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Death, Commemoration & Memory in the Viking World - MST00061M

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  • Department: Centre for Medieval Studies
  • Module co-ordinator: Information currently unavailable
  • Credit value: 20 credits
  • Credit level: M
  • Academic year of delivery: 2020-21

Module will run

Occurrence Teaching cycle
A Autumn Term 2020-21

Module aims

The module aims to:

  • Develop skills of source analysis and interpretation;
  • Assess a range of source material and relevant secondary works; and
  • Develop students’ powers of evidence-based historical argument, both orally and in writing.

Module learning outcomes

After completing this module students should have:

  • An understanding of the historical context of the Viking diaspora
  • An appreciation of the range of practices related to death and memory used in the Viking world
  • An awareness of the variety of source material available to study the topic and an understanding of some of the problems involved in the use of these sources
  • The ability to use and reflect critically upon a range of relevant interdisciplinary primary and secondary material: historical texts, manuscripts, archaeological evidence, runic inscriptions, numismatics and literary sources (e.g. skaldic poetry)
  • An understanding of comparative approaches to historical questions
  • An appreciation of the role of memory in history and history writing

Module content

In a medieval Icelandic saga, a whole family are burned to death in their home. On an island in Norway, a medieval queen is laid to rest in a custom-built ship, driven into a massive earth mound. In 2008, 54 medieval Scandinavian male skeletons are found decapitated in a pit in Dorset. It is often through the record of death – in texts and archaeology – that we are able to learn about the life and worldview of the Vikings. All human societies remember, commemorate and even celebrate their dead and the Vikings were no different. Or were they? Across the Viking diaspora, there was no one way to deal with the dead. The Viking dead might feast in Valhalla, or be prisoners of Hel, or may await resurrection at the Last Judgement. They might be buried or cremated; put in ship burials or funerary mounds or forgotten patches of land and sea; marked with hogbacks or standing stones or not at all. While some commemorations were entirely pagan, others married old ways with the new Christian religion.

This module seeks to understand the traces left in the varied death records of the Viking age in different parts of the diaspora. It will take an interdisciplinary approach to the Viking age dead, how they were commemorated and how memories were preserved and passed down the generations. Alongside the archaeology of funerary practices, there is a wealth of information in sagas, poetry, law codes and other documents, and runic inscriptions, which reveal how death was perceived and understood in the Viking world. This module will drive towards an understanding of the role of remembrance in funerary practices and the importance – to the Vikings and to us – of preserving the memories of the dead.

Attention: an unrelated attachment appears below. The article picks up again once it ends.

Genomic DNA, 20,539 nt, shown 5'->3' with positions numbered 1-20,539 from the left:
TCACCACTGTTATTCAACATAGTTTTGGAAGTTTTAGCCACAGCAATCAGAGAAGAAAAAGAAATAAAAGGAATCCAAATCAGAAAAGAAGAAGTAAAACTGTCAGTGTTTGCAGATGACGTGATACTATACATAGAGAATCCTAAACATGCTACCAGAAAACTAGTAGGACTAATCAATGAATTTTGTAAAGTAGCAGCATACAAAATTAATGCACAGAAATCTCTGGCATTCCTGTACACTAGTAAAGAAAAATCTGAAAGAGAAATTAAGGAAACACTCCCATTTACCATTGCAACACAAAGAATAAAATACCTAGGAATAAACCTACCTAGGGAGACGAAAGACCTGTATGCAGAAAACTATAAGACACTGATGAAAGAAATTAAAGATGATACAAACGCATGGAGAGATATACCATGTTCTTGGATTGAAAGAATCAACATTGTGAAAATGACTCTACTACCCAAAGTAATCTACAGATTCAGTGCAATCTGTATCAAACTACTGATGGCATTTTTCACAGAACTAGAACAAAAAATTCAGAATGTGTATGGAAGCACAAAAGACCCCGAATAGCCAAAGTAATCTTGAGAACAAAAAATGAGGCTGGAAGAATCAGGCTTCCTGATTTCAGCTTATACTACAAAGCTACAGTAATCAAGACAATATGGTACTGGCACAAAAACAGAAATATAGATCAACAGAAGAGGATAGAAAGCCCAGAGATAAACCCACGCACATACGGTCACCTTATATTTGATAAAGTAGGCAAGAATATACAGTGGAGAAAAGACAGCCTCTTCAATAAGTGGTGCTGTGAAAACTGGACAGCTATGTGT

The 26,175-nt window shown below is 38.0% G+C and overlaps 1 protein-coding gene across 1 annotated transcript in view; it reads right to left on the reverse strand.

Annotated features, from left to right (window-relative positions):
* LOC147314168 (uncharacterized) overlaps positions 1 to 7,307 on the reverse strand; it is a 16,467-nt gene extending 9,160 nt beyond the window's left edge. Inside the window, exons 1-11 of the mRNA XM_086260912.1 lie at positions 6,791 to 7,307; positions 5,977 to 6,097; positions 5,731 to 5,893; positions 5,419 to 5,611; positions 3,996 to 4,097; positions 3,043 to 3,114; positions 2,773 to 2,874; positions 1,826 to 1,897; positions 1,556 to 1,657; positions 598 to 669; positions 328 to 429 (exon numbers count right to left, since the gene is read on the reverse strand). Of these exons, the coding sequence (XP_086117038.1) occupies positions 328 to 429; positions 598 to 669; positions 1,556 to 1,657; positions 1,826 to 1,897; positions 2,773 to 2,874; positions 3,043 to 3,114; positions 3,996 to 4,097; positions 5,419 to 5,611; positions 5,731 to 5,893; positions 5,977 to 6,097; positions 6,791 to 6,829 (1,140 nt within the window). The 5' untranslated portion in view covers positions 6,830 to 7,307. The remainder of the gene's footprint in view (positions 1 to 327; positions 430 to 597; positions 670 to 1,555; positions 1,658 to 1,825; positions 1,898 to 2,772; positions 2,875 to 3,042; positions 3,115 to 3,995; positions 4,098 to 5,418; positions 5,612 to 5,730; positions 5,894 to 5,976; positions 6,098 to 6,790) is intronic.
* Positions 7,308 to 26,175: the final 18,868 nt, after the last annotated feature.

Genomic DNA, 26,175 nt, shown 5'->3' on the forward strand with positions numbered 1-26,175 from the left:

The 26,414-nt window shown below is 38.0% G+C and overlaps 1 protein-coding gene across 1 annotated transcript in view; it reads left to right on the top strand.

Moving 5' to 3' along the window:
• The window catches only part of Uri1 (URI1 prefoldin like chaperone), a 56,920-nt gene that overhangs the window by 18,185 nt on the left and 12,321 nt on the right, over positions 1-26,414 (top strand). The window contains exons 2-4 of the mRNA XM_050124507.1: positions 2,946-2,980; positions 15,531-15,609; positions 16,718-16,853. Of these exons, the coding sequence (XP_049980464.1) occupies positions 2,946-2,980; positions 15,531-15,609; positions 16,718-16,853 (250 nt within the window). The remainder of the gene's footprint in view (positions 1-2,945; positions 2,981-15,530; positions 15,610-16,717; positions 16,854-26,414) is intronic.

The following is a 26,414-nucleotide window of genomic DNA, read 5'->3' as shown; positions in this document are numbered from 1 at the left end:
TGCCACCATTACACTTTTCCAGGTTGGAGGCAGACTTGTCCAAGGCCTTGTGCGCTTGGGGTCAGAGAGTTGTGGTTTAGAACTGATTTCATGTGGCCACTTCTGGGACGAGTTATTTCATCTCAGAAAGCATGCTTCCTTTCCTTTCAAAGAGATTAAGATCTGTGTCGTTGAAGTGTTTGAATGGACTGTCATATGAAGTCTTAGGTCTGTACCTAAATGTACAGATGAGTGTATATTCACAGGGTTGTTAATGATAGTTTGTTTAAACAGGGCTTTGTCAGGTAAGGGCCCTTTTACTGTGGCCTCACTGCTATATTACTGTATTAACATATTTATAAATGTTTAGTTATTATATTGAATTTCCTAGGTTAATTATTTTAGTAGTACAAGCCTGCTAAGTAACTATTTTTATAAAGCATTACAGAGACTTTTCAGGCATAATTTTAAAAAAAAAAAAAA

Teaching Programme:
Students will attend eight weekly two-hour seminars in weeks 2-9.

The provisional outline for the module is as follows:

  1. Introduction to the Viking diaspora
  2. Death and Memory: Theories, Connections and Intersections
  3. Notions of Death in Myth and Religion
  4. Viking age Funerary Practices: The Textual Evidence
  5. Viking age Funerary Practices: The Archaeological Evidence
  6. Material Memories: Runic inscriptions, Hogbacks, Coins
  7. Commemorations in Song and Story: Skaldic verse and the Sagas
  8. Death, Magic and Memory


Task Length % of module mark
Essay 3500 - 4000 words
N/A 100

Special assessment rules



Task Length % of module mark
Essay 3500 - 4000 words
N/A 100

Module feedback

  • Within six working weeks of the completion of the assessment task. For more information, see the Statement on Assessment.

Indicative reading

For term time reading, please refer to the module VLE site. Before the course starts, we encourage you to look at the following items of preliminary reading:

Price, Neil. ‘Dying and the Dead: Viking Age Mortuary Behaviour’ in The Viking World ed. by Stefan Brink and Neil Price, Routledge, 2008.

Sawyer, Birgit. The Viking-age Rune-stones: Custom and Commemoration in Early Medieval Scandinavia.Oxford: Oxford University Press, 2000.

Williams, Howard. Death and Memory in Early Medieval Britain, Cambridge Studies in Archaeology. Cambridge: Cambridge University Press, 2006.

Geary, Patrick J. Living with the Dead in the Middle Ages. Ithaca: Cornell University Press, 1994.

The information on this page is indicative of the module that is currently on offer. The University is constantly exploring ways to enhance and improve its degree programmes and therefore reserves the right to make variations to the content and method of delivery of modules, and to discontinue modules, if such action is reasonably considered to be necessary by the University. Where appropriate, the University will notify and consult with affected students in advance about any changes that are required in line with the University's policy on the Approval of Modifications to Existing Taught Programmes of Study.